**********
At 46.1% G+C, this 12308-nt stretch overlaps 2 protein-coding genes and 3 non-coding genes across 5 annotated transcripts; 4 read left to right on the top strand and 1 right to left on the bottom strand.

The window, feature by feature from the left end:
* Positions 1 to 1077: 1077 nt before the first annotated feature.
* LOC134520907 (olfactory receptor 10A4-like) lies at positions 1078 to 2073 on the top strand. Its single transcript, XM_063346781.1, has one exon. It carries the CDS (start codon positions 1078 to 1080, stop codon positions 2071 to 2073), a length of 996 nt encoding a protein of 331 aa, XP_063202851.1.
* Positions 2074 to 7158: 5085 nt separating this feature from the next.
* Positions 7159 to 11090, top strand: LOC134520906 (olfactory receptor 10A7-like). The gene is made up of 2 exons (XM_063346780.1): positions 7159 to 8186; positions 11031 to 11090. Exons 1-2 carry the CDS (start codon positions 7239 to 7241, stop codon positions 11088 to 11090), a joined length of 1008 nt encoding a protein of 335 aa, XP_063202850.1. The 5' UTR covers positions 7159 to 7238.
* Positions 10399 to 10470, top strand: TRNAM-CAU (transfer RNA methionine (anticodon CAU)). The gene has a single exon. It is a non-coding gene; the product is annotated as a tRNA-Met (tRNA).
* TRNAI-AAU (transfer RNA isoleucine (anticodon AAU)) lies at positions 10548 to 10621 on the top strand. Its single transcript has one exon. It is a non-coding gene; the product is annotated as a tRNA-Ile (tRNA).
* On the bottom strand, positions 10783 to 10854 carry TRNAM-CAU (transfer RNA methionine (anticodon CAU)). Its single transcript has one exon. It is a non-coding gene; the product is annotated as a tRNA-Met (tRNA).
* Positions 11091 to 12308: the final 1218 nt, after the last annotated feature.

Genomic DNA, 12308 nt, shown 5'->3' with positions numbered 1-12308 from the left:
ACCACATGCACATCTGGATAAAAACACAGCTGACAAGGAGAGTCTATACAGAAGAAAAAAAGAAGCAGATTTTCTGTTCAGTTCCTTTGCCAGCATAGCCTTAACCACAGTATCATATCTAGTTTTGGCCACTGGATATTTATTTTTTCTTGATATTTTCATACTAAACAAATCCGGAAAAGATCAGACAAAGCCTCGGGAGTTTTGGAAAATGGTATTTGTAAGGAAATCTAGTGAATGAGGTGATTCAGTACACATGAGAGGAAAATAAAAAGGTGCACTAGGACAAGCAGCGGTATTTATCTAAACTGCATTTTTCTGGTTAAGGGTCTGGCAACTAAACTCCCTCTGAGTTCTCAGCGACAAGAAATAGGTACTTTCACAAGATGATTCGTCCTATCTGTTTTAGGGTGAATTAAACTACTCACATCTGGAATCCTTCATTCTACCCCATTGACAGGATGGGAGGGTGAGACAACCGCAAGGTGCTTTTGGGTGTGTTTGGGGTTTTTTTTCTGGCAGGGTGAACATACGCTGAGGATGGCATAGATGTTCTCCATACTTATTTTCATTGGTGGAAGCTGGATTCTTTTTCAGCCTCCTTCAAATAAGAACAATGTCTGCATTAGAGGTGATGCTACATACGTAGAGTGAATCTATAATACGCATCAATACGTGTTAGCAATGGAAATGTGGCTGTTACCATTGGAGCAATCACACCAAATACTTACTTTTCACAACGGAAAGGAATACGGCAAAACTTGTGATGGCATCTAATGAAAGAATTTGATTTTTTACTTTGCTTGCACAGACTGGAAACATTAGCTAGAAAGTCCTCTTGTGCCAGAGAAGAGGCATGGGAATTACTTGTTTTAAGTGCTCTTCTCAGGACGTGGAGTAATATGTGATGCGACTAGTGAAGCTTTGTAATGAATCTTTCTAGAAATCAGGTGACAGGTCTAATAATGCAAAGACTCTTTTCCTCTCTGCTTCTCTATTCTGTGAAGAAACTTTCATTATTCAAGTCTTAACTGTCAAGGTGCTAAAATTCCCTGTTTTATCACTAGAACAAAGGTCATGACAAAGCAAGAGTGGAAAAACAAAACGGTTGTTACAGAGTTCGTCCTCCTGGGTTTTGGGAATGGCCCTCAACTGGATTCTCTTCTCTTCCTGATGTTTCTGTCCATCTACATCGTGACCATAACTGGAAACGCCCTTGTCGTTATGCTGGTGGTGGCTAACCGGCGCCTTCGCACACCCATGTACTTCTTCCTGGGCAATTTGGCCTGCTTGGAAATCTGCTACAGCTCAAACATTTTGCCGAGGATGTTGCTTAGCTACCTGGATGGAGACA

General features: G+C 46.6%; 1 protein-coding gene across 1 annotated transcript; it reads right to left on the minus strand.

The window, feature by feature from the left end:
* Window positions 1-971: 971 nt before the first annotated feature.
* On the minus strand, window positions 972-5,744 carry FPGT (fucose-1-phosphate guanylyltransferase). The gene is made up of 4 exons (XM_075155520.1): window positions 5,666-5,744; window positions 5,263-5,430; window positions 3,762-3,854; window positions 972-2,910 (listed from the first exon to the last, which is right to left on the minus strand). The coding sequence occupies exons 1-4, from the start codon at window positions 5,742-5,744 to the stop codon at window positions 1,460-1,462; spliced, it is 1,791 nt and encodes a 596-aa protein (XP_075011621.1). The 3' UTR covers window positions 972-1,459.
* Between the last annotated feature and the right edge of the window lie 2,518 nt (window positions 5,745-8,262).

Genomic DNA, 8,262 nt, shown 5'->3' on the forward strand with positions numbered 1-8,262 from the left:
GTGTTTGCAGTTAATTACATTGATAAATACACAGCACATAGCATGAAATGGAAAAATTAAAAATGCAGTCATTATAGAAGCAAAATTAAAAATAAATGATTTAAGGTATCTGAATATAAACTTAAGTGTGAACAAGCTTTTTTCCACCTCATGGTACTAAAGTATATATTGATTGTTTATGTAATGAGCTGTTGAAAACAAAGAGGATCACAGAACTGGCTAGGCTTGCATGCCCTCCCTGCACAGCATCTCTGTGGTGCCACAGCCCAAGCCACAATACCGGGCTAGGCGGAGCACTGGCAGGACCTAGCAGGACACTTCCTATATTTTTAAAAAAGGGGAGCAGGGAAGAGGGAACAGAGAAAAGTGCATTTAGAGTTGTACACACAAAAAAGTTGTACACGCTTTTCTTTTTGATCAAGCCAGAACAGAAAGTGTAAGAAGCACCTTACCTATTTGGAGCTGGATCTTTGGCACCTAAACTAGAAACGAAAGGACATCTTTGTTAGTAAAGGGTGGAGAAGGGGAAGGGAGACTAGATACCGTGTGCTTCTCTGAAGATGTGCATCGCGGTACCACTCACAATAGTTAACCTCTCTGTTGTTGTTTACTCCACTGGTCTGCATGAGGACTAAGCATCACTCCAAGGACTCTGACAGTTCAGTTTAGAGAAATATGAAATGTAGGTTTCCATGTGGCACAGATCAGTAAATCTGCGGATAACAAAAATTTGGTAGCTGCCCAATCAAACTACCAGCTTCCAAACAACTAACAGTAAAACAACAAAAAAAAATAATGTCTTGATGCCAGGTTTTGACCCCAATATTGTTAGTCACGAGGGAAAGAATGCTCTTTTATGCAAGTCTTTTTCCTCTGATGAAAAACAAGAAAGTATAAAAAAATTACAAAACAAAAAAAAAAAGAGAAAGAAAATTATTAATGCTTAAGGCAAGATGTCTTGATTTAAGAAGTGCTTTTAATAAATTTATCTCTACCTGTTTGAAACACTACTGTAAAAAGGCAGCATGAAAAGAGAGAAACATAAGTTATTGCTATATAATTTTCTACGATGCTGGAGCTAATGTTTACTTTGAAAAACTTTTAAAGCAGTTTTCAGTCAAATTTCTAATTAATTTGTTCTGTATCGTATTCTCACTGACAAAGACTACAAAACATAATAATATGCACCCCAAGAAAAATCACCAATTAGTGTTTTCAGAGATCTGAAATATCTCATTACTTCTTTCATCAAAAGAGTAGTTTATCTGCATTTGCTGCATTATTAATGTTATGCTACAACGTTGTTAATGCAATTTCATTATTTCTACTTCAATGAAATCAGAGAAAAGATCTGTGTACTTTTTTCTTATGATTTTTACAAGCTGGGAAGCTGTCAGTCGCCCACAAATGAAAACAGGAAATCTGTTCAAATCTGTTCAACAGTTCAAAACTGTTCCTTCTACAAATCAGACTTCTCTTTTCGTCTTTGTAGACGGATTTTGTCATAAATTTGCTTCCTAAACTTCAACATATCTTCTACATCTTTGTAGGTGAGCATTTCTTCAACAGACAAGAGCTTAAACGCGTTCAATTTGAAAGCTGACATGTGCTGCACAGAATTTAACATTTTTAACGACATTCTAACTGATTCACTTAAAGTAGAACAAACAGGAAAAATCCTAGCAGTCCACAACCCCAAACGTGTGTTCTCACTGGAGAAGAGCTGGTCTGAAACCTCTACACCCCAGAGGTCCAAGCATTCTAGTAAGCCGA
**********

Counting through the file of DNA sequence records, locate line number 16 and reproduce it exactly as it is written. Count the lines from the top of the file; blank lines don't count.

* On the minus strand, window positions 972-5,744 carry FPGT (fucose-1-phosphate guanylyltransferase). The gene is made up of 4 exons (XM_075155520.1): window positions 5,666-5,744; window positions 5,263-5,430; window positions 3,762-3,854; window positions 972-2,910 (listed from the first exon to the last, which is right to left on the minus strand). The coding sequence occupies exons 1-4, from the start codon at window positions 5,742-5,744 to the stop codon at window positions 1,460-1,462; spliced, it is 1,791 nt and encodes a 596-aa protein (XP_075011621.1). The 3' UTR covers window positions 972-1,459.